Anglia: Zeitschrift für englische Philologie

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Page 456 - present to him , and he drew them not laboriously but luckily: when he describes anything you more than see it, you feel it too. Those who accuse him to have wanted learning, give him the greater commendation : he was naturally learn'd ; he needed not the spectacles of Books to read Nature; he looked inwards, and found
Page 415 - all the benefits of your own country; be out of love with your nativity; and almost chide God for making you that countenance that you are, or I will scarce think you have swam in a gondola.
Page 456 - an imitator as an instrument, of nature ; and it is not so just to say that he speaks from her, as that she speaks through him . . . - The power over our passions was never possessed in a more eminent degree, or displayed in so different instances
Page 456 - in 1668: “He was the man who of all Modern , and perhaps Ancient Poets, had the largest and moat comprehensive soul. All the Images of Nature were
Page 459 - It must be allowed that in one of these there are materials enough to make many of the other. It has much the greater variety, and much the nobler apartments ; though we are often conducted to them by dark , odd , and uncouth passages. Nor does the whole fail to strike us with
Page 205 - Shakespeare must down, and you must praise no more Soft Desdemona, nor the jealous Moor; Shakespeare, whose fruitful genius, happy wit, Was fram'd and finish'd at a lucky hit; The pride of nature, and the shame of schools, Born to create, and not to learn from rules, Must please no more. — 4.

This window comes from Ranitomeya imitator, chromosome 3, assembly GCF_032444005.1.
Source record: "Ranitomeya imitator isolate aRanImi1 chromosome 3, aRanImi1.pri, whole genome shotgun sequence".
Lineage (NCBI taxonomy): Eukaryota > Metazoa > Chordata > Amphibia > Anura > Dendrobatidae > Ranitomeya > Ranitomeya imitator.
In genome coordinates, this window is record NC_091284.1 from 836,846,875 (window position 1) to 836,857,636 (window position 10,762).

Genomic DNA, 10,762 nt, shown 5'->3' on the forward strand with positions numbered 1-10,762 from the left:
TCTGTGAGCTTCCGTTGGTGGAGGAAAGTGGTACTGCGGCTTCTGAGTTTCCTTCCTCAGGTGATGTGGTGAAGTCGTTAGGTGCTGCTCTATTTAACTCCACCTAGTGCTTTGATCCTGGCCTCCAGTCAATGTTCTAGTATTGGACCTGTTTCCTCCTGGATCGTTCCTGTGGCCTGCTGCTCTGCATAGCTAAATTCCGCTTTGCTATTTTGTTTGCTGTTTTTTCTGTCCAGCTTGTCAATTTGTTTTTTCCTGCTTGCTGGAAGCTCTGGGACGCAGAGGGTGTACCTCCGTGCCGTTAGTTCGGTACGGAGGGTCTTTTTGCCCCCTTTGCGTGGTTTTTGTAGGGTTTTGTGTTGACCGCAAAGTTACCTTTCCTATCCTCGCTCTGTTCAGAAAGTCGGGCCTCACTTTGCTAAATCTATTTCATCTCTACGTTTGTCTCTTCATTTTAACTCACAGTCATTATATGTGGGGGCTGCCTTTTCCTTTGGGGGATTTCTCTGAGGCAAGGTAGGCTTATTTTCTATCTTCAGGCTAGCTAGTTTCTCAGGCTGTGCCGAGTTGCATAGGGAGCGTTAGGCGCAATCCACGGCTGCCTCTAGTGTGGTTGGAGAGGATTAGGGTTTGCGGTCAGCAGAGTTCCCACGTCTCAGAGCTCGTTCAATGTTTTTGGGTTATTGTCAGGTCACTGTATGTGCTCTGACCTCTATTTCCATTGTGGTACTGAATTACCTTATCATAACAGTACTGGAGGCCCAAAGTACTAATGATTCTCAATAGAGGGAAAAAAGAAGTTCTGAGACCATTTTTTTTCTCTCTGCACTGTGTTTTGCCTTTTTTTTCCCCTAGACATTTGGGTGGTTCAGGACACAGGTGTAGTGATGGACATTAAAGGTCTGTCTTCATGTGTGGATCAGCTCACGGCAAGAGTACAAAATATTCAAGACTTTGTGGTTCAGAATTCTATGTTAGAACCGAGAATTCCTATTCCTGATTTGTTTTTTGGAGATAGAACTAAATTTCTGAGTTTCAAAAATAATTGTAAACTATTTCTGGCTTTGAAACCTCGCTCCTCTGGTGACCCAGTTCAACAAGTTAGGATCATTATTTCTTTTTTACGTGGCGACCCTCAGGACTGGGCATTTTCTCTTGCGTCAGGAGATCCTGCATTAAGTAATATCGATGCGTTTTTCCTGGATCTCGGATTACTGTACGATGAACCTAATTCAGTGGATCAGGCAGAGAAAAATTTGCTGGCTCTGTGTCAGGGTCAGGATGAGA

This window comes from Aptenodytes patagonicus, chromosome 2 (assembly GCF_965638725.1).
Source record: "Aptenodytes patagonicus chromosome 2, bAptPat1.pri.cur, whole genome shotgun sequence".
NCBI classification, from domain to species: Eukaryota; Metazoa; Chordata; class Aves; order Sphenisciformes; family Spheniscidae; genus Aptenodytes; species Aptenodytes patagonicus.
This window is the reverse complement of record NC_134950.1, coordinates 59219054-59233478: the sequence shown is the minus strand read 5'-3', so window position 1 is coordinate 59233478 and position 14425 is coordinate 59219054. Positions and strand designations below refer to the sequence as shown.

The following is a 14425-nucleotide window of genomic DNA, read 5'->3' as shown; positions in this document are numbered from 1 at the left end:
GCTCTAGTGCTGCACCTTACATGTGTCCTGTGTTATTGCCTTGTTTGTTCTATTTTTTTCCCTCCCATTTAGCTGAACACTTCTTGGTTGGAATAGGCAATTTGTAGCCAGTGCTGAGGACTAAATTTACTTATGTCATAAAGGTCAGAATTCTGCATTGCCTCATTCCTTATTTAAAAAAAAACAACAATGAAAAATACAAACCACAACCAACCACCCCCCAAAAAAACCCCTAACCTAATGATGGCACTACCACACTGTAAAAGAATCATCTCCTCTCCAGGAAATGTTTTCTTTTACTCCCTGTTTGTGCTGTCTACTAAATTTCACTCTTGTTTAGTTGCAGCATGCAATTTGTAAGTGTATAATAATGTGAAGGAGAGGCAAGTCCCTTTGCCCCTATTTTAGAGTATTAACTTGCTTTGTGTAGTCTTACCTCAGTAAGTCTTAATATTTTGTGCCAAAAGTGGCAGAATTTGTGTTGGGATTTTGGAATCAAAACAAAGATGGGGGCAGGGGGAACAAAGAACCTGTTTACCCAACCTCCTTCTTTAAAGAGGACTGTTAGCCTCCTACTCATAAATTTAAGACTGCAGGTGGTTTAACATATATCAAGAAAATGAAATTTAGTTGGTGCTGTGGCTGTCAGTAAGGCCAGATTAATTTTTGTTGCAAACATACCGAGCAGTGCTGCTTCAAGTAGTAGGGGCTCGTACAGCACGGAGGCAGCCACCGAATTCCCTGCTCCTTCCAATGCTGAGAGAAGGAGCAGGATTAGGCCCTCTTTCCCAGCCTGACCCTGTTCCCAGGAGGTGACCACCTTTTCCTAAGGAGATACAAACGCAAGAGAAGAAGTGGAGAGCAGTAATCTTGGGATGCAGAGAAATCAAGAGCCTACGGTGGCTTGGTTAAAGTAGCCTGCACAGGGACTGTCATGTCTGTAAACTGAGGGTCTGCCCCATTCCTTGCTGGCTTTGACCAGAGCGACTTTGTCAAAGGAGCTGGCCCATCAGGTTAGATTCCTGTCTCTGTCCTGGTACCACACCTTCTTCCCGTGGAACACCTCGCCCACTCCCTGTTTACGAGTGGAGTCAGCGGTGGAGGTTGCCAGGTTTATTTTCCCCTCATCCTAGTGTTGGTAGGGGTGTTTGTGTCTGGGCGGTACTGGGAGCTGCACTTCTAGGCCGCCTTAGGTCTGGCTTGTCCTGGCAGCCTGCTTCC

Page 456 - scenes of life which are usually the subject of his thoughts: so that he seems to have known the world by intuition, to have looked through human nature at one glance, and to be the only author that gives ground for a very new opinion, that the philosopher, and even the man of the world, may be born, as well as the poet.”
Page 160 - Woman”: ¿Among other things here, Kinaston the boy had the good turn to appear in three shapes: first as a poor woman in ordinary clothes, to please Morose; then in fine clothes, as a gallant; and in them was clearly the prettiest woman in the whole house: and lastly, as a man; and then likewise did appear the handsomest man in the house. 2)
Page 464 - “I ever labour to make the smallest deviations that I possibly can from the text: never to alter at all where I can by any means explain a passage into sense; nor ever by any emendations to make the author better when it is probable the text came from his own hands.”
Page 471 - “He remembered perhaps enough of his schoolboy learning to put the Hig, hag, hog, into the mouth of Sir Hugh Evans ; and might pick up in the writers of his time, or the course of his conversation, a

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